• be currently receiving Universal Credit, Working Tax Credit, income-based Employment and Support Allowance, income-based Jobseeker’s Allowance, Income Support, Housing Benefit and/or Pension Credit.
  • not be able to work from home and will lose income by self-isolating or staying at home to care for a child.

Local authorities are working to set up these self-isolation support schemes. Those who start to self-isolate from 28 September 2020 will receive backdated payments once the scheme is set up in their area.

If you do not fulfil the above criteria, you could be eligible for a £500 discretionary support payment. The discretionary payment is not conditional on you receiving the benefits mentioned for the standard scheme. However, you do have to show that you're experiencing financial hardship.

Claim Child Benefit by phone or post

HMRC is reminding new parents that they’ll still be able to claim Child Benefit despite coronavirus. Even though many General Register Offices remain closed for now, parents can still claim Child Benefit without having to register their child’s birth first.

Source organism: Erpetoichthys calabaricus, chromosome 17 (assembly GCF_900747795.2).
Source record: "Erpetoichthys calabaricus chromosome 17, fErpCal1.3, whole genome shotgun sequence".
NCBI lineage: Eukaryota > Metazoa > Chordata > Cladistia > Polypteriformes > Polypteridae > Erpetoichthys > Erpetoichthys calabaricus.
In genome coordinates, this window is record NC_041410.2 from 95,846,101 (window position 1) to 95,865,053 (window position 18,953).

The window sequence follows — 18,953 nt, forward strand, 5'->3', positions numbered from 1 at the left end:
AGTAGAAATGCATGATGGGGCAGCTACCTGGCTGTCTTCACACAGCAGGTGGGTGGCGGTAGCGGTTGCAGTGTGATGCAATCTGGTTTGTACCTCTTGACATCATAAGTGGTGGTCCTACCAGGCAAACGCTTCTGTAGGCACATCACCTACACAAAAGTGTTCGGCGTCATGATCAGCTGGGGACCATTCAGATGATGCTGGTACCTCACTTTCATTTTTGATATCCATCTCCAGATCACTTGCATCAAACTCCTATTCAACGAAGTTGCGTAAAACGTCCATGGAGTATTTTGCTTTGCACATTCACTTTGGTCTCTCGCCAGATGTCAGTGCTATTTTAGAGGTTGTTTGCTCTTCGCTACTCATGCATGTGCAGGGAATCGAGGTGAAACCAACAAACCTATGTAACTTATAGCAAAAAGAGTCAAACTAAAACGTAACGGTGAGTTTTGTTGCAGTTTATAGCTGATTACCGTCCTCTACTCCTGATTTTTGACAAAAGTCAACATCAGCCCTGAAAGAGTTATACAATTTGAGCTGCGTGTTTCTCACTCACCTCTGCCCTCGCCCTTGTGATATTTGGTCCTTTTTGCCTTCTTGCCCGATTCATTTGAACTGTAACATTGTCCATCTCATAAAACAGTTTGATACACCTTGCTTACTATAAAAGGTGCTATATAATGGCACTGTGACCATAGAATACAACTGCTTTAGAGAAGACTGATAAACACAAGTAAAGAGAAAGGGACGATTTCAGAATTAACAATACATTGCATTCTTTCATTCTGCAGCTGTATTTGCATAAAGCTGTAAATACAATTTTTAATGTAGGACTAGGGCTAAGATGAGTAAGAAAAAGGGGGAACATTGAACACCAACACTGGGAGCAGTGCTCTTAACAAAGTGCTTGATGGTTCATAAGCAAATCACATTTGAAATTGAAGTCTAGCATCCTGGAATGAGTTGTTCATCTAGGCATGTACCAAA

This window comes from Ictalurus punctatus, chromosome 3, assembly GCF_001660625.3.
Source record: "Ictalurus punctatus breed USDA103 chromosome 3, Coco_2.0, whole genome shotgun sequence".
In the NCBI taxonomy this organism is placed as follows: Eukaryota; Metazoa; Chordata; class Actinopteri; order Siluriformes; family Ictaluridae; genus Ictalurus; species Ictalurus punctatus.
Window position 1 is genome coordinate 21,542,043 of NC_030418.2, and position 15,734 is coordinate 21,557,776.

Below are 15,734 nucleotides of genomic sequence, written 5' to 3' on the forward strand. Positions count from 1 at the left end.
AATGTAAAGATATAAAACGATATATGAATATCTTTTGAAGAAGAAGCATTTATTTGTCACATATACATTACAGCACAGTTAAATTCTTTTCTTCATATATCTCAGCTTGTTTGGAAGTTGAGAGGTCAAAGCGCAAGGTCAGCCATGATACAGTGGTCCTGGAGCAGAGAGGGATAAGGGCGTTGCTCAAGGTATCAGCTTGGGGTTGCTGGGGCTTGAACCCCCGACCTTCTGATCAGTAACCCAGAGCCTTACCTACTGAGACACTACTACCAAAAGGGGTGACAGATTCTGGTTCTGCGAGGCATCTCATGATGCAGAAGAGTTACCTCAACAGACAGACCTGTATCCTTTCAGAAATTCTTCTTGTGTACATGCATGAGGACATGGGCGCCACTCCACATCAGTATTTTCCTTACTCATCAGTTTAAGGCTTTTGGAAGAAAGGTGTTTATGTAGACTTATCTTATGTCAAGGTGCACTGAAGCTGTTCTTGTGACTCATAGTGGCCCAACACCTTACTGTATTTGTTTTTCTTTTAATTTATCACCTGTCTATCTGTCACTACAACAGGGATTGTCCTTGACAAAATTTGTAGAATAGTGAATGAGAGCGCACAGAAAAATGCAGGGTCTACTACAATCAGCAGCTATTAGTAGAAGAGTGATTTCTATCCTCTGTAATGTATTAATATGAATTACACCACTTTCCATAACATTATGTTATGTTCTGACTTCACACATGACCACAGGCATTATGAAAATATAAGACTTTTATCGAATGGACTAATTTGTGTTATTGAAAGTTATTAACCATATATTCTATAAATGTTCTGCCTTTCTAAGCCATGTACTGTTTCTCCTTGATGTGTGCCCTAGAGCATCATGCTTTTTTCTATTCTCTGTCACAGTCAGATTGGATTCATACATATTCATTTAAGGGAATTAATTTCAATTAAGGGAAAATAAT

Paying your rent

Even though our offices are closed, you can still pay your rent online or over the phone. 

If you're struggling to pay your rent, talk to us - we’ll do what we can to help. If you can keep to any new or existing agreements, or existing court orders, and continue to prioritise your rent our service to you won’t change. We have specialist advisors in our teams who can help you with these difficult situations, so please contact us.

If you’ve experienced any change to your income, visit the Entitled To and Turn 2 Us websites to see if you quality for additional help due to reduced income.